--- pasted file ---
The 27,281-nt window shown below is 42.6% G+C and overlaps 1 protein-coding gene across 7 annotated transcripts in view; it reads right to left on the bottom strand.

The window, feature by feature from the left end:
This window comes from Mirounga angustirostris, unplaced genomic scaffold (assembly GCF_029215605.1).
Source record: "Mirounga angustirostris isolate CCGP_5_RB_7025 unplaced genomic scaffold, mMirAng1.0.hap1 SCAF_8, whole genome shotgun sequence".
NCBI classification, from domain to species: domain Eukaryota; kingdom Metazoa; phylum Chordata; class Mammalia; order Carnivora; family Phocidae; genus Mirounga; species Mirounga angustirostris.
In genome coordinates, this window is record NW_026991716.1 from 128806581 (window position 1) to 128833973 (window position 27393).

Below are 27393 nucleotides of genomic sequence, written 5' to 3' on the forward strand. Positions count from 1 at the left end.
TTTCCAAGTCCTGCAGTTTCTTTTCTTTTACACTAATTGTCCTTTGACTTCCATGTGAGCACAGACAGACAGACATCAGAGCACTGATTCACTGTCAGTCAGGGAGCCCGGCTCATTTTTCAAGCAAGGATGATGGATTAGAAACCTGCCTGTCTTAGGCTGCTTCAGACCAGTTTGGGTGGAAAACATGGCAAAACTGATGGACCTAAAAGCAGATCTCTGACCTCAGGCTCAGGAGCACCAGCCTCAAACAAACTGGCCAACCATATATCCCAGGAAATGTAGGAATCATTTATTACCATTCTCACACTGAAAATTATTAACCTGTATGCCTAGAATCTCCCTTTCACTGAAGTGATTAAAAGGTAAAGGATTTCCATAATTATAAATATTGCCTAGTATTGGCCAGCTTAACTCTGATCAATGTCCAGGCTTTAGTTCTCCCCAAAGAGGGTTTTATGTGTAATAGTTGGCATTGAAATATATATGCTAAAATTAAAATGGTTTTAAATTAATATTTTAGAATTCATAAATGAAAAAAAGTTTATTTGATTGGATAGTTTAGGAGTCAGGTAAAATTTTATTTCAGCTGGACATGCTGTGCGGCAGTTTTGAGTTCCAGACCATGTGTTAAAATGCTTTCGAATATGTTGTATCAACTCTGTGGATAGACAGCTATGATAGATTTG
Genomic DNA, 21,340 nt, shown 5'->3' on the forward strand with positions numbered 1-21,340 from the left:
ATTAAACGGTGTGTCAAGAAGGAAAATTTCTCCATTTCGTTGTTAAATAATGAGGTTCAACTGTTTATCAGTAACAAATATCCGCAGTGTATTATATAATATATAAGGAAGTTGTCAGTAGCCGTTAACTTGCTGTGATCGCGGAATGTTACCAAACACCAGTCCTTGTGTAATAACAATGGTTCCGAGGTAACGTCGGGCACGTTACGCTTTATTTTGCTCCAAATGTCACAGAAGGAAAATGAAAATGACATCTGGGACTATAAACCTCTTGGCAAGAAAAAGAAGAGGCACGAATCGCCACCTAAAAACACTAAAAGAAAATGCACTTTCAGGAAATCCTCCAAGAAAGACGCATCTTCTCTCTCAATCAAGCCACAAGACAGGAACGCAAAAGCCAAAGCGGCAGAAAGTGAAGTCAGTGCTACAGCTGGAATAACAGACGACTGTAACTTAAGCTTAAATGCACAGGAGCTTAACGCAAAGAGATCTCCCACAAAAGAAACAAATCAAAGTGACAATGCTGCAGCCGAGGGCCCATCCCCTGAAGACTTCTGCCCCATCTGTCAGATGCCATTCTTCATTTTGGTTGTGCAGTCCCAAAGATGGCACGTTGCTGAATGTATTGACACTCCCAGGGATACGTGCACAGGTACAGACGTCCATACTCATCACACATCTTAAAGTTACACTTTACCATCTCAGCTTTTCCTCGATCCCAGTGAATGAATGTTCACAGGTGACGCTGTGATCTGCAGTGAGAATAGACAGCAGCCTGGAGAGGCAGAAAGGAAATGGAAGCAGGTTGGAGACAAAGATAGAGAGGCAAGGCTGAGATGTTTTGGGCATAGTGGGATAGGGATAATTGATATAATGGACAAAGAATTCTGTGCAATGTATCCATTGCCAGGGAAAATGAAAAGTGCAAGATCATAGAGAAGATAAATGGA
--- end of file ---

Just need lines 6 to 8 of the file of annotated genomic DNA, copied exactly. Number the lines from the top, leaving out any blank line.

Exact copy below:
In genome coordinates, this window is record NW_026991716.1 from 128806581 (window position 1) to 128833973 (window position 27393).

Below are 27393 nucleotides of genomic sequence, written 5' to 3' on the forward strand. Positions count from 1 at the left end.
TTTCCAAGTCCTGCAGTTTCTTTTCTTTTACACTAATTGTCCTTTGACTTCCATGTGAGCACAGACAGACAGACATCAGAGCACTGATTCACTGTCAGTCAGGGAGCCCGGCTCATTTTTCAAGCAAGGATGATGGATTAGAAACCTGCCTGTCTTAGGCTGCTTCAGACCAGTTTGGGTGGAAAACATGGCAAAACTGATGGACCTAAAAGCAGATCTCTGACCTCAGGCTCAGGAGCACCAGCCTCAAACAAACTGGCCAACCATATATCCCAGGAAATGTAGGAATCATTTATTACCATTCTCACACTGAAAATTATTAACCTGTATGCCTAGAATCTCCCTTTCACTGAAGTGATTAAAAGGTAAAGGATTTCCATAATTATAAATATTGCCTAGTATTGGCCAGCTTAACTCTGATCAATGTCCAGGCTTTAGTTCTCCCCAAAGAGGGTTTTATGTGTAATAGTTGGCATTGAAATATATATGCTAAAATTAAAATGGTTTTAAATTAATATTTTAGAATTCATAAATGAAAAAAAGTTTATTTGATTGGATAGTTTAGGAGTCAGGTAAAATTTTATTTCAGCTGGACATGCTGTGCGGCAGTTTTGAGTTCCAGACCATGTGTTAAAATGCTTTCGAATATGTTGTATCAACTCTGTGGATAGACAGCTATGATAGATTTG